10/28/2007 11:00PM

Allowance draws trio of stakes winners

EmailLOUISVILLE, Ky. - Sometimes a third-level allowance will draw a horse with a stakes win, and every now and then, one enters such a race with a couple of stakes victories. But they do not often show up as four-time stakes winners, not in a traditional third-level allowance, anyway.

An exception occurs Wednesday in the featured ninth race at Churchill Downs, when four-time stakes winner Somethinaboutbetty starts as the likely favorite in a $55,000 third-level allowance.

Somethinaboutbetty is a perfect fit for the conditions, which are not as restrictive as a standard third-level allowance. The six-furlong dirt race is for fillies and mares that have not won $8,990 three times other than maiden, claiming, starter, or statebred.

Because three of Somethinaboutbetty's four wins - all in stakes - came in races restricted to Maryland-breds, she remains eligible. In fact, she could win Wednesday and still be eligible to run back in a similar race.

Not that Somethinaboutbetty is unbeatable. Although all of her wins have come on dirt, her Beyer Speed Figures have generally been higher on turf than on dirt.

Her last two starts reflect as much. Racing against Maryland-breds in the Alma North Stakes at Timonium on dirt two starts ago, she won by a length, earning an 83 Beyer. Returned a little less than three weeks later against a classy group in the Sept. 20 Valor Lady Stakes on turf at Belmont Park, she then ran a close third, receiving a 93 Beyer.

Rene Douglas has the mount aboard Somethinaboutbetty, a 4-year-old Forestry filly trained by Todd Pletcher. The Runnin Cardinal Stable, a group led by University of Louisville basketball coach Rick Pitino, owns her.

Stakes winners Tres Dream and Silverinyourpocket head the opposition. The former won the Ponca City Stakes at Remington three starts ago, and the latter won the Grade 3 La Troienne Stakes at Churchill in the spring.

Court Vision taking familiar path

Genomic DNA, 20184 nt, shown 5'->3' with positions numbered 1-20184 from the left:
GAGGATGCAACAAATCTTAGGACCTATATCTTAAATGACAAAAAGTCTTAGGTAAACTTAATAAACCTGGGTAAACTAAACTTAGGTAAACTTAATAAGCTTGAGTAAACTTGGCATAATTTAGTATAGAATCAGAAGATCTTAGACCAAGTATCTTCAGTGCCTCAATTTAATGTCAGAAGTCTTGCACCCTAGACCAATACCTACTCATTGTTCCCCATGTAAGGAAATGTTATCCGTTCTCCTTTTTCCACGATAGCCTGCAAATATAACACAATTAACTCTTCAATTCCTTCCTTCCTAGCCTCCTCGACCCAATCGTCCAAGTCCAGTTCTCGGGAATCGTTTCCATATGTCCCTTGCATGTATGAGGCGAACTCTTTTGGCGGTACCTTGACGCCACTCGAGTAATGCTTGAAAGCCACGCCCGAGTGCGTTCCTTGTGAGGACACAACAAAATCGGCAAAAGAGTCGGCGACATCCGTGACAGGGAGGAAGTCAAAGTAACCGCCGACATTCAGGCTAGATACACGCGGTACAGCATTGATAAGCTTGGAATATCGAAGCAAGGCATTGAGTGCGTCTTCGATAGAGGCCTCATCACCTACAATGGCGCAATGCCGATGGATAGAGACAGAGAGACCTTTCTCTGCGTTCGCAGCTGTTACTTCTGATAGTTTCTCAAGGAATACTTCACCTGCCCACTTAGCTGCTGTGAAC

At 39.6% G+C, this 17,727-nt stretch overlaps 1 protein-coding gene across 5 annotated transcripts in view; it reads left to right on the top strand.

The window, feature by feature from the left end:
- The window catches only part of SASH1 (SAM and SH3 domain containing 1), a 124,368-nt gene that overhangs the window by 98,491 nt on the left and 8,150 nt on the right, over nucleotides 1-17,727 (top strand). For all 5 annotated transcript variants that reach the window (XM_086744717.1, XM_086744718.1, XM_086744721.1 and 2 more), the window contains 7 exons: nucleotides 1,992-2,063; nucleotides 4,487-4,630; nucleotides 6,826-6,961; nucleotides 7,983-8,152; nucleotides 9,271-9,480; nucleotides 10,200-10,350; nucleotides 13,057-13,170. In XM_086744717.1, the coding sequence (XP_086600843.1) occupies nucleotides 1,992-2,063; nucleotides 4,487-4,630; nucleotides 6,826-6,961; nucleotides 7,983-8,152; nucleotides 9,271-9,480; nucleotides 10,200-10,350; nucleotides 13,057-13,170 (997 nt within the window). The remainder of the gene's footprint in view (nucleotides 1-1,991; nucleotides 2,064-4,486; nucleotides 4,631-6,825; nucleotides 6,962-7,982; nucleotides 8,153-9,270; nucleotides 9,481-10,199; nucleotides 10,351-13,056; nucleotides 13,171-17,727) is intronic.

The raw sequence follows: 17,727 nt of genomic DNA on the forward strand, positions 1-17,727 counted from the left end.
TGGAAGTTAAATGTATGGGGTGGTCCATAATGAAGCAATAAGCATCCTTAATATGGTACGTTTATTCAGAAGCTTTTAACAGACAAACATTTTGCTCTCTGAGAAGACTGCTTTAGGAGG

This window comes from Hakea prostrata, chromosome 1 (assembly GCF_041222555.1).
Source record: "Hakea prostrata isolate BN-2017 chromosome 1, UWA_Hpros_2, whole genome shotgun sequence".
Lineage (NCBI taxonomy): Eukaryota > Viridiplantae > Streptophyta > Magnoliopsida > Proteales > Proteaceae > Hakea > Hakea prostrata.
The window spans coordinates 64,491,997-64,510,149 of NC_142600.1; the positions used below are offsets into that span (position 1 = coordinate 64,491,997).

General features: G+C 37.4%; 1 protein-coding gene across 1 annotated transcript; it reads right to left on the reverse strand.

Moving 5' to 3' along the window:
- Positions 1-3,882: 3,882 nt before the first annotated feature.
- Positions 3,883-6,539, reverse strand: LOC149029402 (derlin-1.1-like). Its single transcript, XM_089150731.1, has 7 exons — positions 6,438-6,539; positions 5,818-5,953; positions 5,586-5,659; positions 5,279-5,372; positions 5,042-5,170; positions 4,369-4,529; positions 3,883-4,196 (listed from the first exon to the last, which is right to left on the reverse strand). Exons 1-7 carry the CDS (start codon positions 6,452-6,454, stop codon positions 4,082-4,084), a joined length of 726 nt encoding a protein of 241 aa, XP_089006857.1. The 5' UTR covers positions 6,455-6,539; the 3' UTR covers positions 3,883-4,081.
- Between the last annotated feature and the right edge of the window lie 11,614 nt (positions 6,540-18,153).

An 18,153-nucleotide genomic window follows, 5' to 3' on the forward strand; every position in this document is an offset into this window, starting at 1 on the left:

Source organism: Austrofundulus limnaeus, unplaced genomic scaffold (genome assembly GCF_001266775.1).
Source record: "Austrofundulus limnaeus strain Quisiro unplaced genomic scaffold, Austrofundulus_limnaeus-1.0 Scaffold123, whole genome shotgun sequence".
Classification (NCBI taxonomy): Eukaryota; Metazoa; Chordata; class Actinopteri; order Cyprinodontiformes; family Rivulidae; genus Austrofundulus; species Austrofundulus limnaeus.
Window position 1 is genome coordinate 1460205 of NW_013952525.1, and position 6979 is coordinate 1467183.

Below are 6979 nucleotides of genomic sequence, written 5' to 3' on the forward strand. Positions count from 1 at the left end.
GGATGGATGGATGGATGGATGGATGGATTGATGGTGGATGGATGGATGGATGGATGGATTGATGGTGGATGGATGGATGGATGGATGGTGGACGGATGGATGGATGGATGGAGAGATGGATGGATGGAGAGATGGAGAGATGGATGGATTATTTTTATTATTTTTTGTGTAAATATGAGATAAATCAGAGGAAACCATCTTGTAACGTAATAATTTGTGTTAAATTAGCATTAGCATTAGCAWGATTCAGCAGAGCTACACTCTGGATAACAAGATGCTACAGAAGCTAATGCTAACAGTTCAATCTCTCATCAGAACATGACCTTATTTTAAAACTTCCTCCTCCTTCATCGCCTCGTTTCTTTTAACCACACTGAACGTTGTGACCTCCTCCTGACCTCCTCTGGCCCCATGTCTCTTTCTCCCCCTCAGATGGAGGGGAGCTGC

When Court Vision won Sunday's Grade 3 Iroquois Stakes at Churchill, the similarities between him and Any Given Saturday - who rose to prominence about this time last year - were hard to miss.

The colts began their careers at Turfway Park for owner WinStar Farm, won races at Keeneland in October, and showed their stakes potential with eye-catching efforts at Churchill Downs. Court Vision did so in winning in the Iroquois, while Any Given Saturday flashed his promise with a close runner-up finish behind Tiz Wonderful in the Kentucky Jockey Club last year.

Now Court Vision's connections can only hope that Court Vision develops into a horse of the quality of Any Given Saturday, who won the Grade 1 Haskell this summer.

The two aren't mirror images of one another. For example, Pletcher trains Any Given Saturday, while Bill Mott trains Court Vision.

More than anything, it is the shape of their 2-year-old campaigns that have so much in common, said Elliott Walden, WinStar's vice president of racing.

"We have tried to gear our horses to have the second-half-of-the-year type 2-year-olds," he said Monday.

Without an emphasis on early 2-year-old racing, Walden said WinStar likes to get its horses started out at a track like Turfway, giving them a better opportunity to win or be competitive in maiden races as stepping-stones toward important fall stakes races.

"It's a lot tougher to do that at Del Mar and Saratoga, as opposed to at the secondary tracks," he said.

Court Vision, like Any Given Saturday, has a potential stallion's pedigree. He is by Gulch out of Weekend Storm, a full sister to 1990 Preakness winner Summer Squall. The dam is also a half-sister to A.P. Indy.

Walden said Court Vision is being pointed toward the Grade 2 Kentucky Jockey Club Stakes at Churchill on closing day, Nov. 24.

Brass Hat eyeing Clark Handicap

Mass Cap winner Brass Hat, who finished eighth in Saturday's Fayette Handicap at Keeneland, came out of the race in good condition and remains under consideration for the Nov. 23 Clark Handicap at Churchill, trainer Buff Bradley said.

Bradley believes Brass Hat failed to handle the Polytrack surface at Keeneland, although he had won the Prairie Bayou Stakes over Polytrack at Turfway Park in December 2005.

"That's all I can figure," Bradley said. "He's trained the same, or as well as, he's ever trained."